Trafficking Victims Protection Act of 2000
In October 2000, the Trafficking Victims Protection Act of 2000 (TVPA) (Public Law 106-386) was enacted. Prior to that, no comprehensive Federal law existed to protect victims of trafficking or to prosecute their traffickers. Human trafficking is increasingly committed by organized, sophisticated criminal groups, and is the fastest growing source of profits for organized criminal enterprise worldwide. Profits from the trafficking industry contribute to the expansion of organized crime in the U.S. and worldwide.
- Prevent human trafficking overseas
- Protect victims and help them rebuild their lives in the US with Federal and State support.
- Prosecute traffickers of persons under stiff Federal penalties.
Prevention, Protection and Prosecution
The law is comprehensive in addressing the various ways of combating trafficking, including prevention, protection and prosecution. The prevention measures include the authorization of educational and public awareness programs. Protection and assistance for victims of trafficking under the law include making housing, educational, health care, job training and other Federally-funded social service programs available to assist victims in rebuilding their lives. The law also established the T visa, which allows victims of trafficking to become temporary residents of the US. The TVPA authorizes up to 5,000 victims of trafficking each year to receive permanent resident status after three years from issuance of their temporary residency visas. The T visa signifies a shift in the immigration law policy, which previously resulted in many victims being deported as illegal aliens. The law also makes victims of trafficking eligible for the Witness Protection Program.
The law makes victims of trafficking eligible for benefits and services under Federal or state programs once they become certified by the US Department of Health and Human Services (DHHS). Adult trafficking victims must be certified as a pre-condition for their eligibility for benefits and services. Once certified, they will be eligible to apply for benefits and services under the Federal or state funded programs, to the same extent as refugees including refugee cash, medical assistance and social services. Victims under the age of 18 do not need to be certified. DHHS issues these victims letters of eligibility so that providers know they are eligible for services and benefits.
Victims of human trafficking who are non-US citizens are eligible to receive benefits and services through the TVPA to the same extent as refugees. Victims who are US citizens do not need to be certified by DHHS to receive benefits; as US citizens, they are already eligible for many benefits.
The TVPA also created new law enforcement tools to strengthen the prosecution and punishment of traffickers, making human trafficking a Federal crime with severe penalties.
For example, if a trafficking crime results in death or if the crime includes kidnapping, an attempted kidnapping, aggravated sexual abuse, attempted aggravated sexual abuse, or an attempt to kill, the trafficker could be sentenced to life in prison. Traffickers who exploit children (under the age of 14) using force, fraud or coercion, for the purpose of sex trafficking (a commercial sex act1) can be imprisoned for life. If the victim was a child between the age of 14 and 18 and the sex trafficking did not involve force, fraud, or coercion, the trafficker could receive up to 20 years in prison.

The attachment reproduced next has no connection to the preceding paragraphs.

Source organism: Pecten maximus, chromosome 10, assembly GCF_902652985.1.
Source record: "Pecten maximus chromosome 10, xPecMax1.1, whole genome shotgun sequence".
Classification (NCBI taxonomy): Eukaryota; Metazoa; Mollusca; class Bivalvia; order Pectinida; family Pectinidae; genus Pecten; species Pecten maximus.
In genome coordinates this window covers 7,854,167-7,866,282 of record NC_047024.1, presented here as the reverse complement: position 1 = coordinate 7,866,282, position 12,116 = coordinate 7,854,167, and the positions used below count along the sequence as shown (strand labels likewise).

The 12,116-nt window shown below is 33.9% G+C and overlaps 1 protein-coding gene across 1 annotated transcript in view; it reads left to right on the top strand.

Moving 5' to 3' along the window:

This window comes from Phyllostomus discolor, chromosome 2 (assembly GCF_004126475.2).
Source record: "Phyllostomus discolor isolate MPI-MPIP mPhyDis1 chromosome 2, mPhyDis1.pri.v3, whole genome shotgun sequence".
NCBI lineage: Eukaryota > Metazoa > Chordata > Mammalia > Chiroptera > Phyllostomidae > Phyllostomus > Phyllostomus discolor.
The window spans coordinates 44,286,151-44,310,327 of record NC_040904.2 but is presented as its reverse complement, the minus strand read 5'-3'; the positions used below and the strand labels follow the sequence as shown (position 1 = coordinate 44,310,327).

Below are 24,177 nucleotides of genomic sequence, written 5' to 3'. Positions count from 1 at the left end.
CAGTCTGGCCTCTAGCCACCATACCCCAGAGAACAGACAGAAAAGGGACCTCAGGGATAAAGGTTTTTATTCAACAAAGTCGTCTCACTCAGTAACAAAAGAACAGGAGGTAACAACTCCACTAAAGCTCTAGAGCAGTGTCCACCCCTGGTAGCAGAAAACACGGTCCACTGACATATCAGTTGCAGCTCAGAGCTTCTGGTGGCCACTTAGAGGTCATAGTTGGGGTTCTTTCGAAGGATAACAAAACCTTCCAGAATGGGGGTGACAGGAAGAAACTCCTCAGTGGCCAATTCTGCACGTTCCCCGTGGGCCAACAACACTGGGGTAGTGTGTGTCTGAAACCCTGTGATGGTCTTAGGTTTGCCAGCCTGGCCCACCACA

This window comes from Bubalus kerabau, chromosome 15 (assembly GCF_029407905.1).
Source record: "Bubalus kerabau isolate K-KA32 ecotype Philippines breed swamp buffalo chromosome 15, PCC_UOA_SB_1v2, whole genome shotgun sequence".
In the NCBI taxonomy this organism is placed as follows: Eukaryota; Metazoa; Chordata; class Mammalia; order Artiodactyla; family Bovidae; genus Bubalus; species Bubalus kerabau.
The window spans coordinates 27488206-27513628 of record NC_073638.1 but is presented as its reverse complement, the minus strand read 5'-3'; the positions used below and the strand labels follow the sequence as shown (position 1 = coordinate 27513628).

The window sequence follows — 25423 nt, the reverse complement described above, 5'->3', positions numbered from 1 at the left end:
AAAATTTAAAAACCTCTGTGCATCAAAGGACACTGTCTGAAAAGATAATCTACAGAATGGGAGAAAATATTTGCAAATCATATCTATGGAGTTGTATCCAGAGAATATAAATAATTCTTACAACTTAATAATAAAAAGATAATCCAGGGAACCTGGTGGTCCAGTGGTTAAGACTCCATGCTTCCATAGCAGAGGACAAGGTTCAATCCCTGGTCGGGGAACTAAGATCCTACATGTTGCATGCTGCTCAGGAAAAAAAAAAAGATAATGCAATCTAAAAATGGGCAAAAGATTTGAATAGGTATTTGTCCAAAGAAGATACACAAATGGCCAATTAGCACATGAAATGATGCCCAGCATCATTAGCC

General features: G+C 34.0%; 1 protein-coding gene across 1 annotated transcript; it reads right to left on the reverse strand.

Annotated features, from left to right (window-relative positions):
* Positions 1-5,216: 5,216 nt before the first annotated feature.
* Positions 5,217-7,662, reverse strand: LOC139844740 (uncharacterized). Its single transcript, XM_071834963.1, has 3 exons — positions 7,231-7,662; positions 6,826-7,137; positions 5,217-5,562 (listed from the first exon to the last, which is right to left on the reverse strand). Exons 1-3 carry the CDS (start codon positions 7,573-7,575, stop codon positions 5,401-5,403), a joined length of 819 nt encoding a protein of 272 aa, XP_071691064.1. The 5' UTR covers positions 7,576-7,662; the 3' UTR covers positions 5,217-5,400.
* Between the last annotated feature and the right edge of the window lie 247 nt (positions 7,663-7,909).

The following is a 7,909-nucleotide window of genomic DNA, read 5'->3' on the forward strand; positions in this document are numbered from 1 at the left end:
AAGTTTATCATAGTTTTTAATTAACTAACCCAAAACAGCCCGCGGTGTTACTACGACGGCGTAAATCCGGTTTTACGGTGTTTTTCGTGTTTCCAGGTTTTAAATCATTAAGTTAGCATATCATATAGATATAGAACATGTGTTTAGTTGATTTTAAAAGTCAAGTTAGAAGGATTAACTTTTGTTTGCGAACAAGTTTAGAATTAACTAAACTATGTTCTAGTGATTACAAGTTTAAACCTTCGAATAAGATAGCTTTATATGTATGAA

Moreover, the law addresses the subtle means of coercion used by traffickers to bind their victims in to servitude, including: psychological coercion, trickery, and the seizure of documents, activities which were difficult to prosecute under preexisting involuntary servitude statutes and case law.
Trafficking Victims Protection Reauthorization Act of 2003
In 2003, the Bush Administration authorized more than $200 million to combat human trafficking through the Trafficking Victims Protection Reauthorization Act of 2003 (TVPRA). TVPRA renews the US government’s commitment to identify and assist victims exploited through labor and sex trafficking in the United States.
The TVPRA provides resources and initiatives to assist the 18,000-20,000 victims of human trafficking who are trafficked into the United States every year. It augments the legal tools which can be used against traffickers for actual and punitive damages, and by including sex trafficking and forced labor as offenses under the Racketeering influenced and Corrupt Organization statute.
It also encourages the nation’s 21,000 state and local law enforcement agencies to participate in the detection and investigation of human trafficking cases. The US Department of Health and Human Services has a significant role in implementing the law’s victim-centered, compassionate approach to finding and aiding the victims of modern-day slave trade.
As defined by the Trafficking Victims Protection Act of 2000, the term ‘commercial sex act’ means any sex act, on account of which anything of value is given to or received by any person.
William Wilberforce Trafficking Victims Protection Act of 2008
On December 12, 2008 the House and Senate unanimously passed the “William Wilberforce Trafficking Victims Protection Act of 2008″ which reauthorizes the Trafficking Victims Protection Act of 2000.